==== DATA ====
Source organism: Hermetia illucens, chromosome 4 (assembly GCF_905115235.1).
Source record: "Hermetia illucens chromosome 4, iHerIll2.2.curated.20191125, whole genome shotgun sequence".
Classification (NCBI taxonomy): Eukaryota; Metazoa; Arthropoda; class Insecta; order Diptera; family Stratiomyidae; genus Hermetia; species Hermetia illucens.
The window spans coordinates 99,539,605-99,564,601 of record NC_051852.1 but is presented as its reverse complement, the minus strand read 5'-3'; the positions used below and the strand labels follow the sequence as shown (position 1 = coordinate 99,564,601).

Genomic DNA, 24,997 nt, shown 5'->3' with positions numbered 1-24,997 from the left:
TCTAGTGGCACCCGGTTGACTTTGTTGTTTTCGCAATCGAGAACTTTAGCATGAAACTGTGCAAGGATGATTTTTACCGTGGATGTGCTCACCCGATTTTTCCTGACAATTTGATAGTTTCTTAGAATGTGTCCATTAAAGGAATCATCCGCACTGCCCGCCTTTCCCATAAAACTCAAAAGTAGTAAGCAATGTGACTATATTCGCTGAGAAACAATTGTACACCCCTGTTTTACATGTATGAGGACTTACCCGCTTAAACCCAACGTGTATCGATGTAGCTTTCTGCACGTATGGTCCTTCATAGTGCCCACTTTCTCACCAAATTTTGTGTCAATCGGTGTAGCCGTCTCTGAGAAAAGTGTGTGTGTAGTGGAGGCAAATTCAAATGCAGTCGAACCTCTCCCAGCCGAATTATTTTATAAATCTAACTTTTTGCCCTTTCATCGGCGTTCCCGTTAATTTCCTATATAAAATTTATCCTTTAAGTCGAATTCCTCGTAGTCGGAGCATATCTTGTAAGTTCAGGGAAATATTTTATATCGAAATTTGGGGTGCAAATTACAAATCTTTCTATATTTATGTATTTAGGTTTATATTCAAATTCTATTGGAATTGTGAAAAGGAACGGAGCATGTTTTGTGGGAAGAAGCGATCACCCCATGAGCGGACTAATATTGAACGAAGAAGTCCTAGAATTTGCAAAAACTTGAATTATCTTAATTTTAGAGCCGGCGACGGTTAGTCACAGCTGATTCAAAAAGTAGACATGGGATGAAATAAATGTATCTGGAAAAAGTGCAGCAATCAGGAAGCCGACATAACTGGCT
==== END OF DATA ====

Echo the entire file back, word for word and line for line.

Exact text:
Source organism: Hermetia illucens, chromosome 4 (assembly GCF_905115235.1).
Source record: "Hermetia illucens chromosome 4, iHerIll2.2.curated.20191125, whole genome shotgun sequence".
Classification (NCBI taxonomy): Eukaryota; Metazoa; Arthropoda; class Insecta; order Diptera; family Stratiomyidae; genus Hermetia; species Hermetia illucens.
The window spans coordinates 99,539,605-99,564,601 of record NC_051852.1 but is presented as its reverse complement, the minus strand read 5'-3'; the positions used below and the strand labels follow the sequence as shown (position 1 = coordinate 99,564,601).

Genomic DNA, 24,997 nt, shown 5'->3' with positions numbered 1-24,997 from the left:
TCTAGTGGCACCCGGTTGACTTTGTTGTTTTCGCAATCGAGAACTTTAGCATGAAACTGTGCAAGGATGATTTTTACCGTGGATGTGCTCACCCGATTTTTCCTGACAATTTGATAGTTTCTTAGAATGTGTCCATTAAAGGAATCATCCGCACTGCCCGCCTTTCCCATAAAACTCAAAAGTAGTAAGCAATGTGACTATATTCGCTGAGAAACAATTGTACACCCCTGTTTTACATGTATGAGGACTTACCCGCTTAAACCCAACGTGTATCGATGTAGCTTTCTGCACGTATGGTCCTTCATAGTGCCCACTTTCTCACCAAATTTTGTGTCAATCGGTGTAGCCGTCTCTGAGAAAAGTGTGTGTGTAGTGGAGGCAAATTCAAATGCAGTCGAACCTCTCCCAGCCGAATTATTTTATAAATCTAACTTTTTGCCCTTTCATCGGCGTTCCCGTTAATTTCCTATATAAAATTTATCCTTTAAGTCGAATTCCTCGTAGTCGGAGCATATCTTGTAAGTTCAGGGAAATATTTTATATCGAAATTTGGGGTGCAAATTACAAATCTTTCTATATTTATGTATTTAGGTTTATATTCAAATTCTATTGGAATTGTGAAAAGGAACGGAGCATGTTTTGTGGGAAGAAGCGATCACCCCATGAGCGGACTAATATTGAACGAAGAAGTCCTAGAATTTGCAAAAACTTGAATTATCTTAATTTTAGAGCCGGCGACGGTTAGTCACAGCTGATTCAAAAAGTAGACATGGGATGAAATAAATGTATCTGGAAAAAGTGCAGCAATCAGGAAGCCGACATAACTGGCT